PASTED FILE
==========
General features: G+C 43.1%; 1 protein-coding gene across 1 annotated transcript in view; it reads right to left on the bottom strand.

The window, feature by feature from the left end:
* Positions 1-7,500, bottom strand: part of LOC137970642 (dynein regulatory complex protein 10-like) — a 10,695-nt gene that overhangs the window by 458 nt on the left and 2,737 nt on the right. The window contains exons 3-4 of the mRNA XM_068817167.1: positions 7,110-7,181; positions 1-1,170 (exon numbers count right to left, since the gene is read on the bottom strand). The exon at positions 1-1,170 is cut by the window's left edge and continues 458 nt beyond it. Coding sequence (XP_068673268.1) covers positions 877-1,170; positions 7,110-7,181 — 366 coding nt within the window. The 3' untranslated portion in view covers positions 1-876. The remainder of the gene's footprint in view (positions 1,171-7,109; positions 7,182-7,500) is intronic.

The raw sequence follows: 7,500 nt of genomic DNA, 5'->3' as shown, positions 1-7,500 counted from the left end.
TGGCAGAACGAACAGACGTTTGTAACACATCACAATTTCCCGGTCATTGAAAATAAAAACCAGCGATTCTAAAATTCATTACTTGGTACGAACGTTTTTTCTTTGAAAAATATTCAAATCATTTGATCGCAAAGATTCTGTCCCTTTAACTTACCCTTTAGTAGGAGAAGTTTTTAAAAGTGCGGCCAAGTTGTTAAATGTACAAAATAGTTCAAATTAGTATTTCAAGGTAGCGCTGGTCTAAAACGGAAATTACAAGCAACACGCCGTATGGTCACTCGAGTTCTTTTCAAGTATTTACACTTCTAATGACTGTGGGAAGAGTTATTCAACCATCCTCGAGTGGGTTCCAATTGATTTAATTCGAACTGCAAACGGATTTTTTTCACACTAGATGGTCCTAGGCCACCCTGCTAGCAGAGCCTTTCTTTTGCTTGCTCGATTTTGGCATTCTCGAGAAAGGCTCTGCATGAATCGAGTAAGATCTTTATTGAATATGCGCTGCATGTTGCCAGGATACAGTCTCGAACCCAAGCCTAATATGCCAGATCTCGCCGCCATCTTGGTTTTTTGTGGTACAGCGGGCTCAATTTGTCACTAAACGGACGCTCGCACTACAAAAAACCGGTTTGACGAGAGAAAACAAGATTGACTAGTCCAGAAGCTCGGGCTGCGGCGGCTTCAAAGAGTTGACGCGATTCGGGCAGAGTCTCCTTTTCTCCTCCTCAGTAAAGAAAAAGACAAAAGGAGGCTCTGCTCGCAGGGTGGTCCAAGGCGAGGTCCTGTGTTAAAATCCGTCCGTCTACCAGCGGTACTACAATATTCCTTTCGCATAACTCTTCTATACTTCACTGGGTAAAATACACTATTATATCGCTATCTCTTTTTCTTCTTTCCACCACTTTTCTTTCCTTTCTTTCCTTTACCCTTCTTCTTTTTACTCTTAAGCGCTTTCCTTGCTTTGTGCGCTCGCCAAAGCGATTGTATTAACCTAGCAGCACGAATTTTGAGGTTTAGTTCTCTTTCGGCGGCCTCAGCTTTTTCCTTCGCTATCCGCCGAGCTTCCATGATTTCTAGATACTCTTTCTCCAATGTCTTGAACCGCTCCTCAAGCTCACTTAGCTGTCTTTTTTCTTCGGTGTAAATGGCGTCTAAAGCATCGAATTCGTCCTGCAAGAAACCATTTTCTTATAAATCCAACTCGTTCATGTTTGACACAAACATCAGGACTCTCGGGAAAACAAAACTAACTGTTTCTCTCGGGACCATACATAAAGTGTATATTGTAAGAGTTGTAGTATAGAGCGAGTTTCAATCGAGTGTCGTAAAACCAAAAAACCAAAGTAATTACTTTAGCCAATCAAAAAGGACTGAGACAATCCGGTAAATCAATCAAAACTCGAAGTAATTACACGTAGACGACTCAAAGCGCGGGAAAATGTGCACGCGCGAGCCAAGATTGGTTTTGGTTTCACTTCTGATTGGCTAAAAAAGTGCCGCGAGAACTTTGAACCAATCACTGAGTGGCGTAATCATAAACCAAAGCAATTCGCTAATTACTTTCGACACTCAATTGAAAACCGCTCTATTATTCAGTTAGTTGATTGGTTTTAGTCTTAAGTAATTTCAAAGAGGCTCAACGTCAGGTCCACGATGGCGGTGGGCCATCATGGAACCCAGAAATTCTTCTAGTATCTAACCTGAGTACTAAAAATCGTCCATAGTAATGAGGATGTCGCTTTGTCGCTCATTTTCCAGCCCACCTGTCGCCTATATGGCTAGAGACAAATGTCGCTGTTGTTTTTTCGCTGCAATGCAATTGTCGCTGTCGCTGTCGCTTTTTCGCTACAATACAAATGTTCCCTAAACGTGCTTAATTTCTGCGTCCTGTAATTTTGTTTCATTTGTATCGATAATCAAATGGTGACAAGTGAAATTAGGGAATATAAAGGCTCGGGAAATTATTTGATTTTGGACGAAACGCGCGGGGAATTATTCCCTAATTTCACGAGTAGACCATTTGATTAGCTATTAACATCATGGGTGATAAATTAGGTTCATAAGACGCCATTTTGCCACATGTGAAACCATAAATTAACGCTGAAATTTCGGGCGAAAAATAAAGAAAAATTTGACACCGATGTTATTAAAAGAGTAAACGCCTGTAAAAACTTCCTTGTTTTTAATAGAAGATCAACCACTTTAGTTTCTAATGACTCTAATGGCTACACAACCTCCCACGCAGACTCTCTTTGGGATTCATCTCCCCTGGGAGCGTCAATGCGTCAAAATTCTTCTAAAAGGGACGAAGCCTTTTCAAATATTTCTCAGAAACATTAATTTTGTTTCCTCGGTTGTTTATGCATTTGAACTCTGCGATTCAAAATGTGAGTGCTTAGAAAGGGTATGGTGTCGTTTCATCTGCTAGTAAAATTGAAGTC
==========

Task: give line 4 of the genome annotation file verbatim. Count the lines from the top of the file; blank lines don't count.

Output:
The raw sequence follows: 7,500 nt of genomic DNA, 5'->3' as shown, positions 1-7,500 counted from the left end.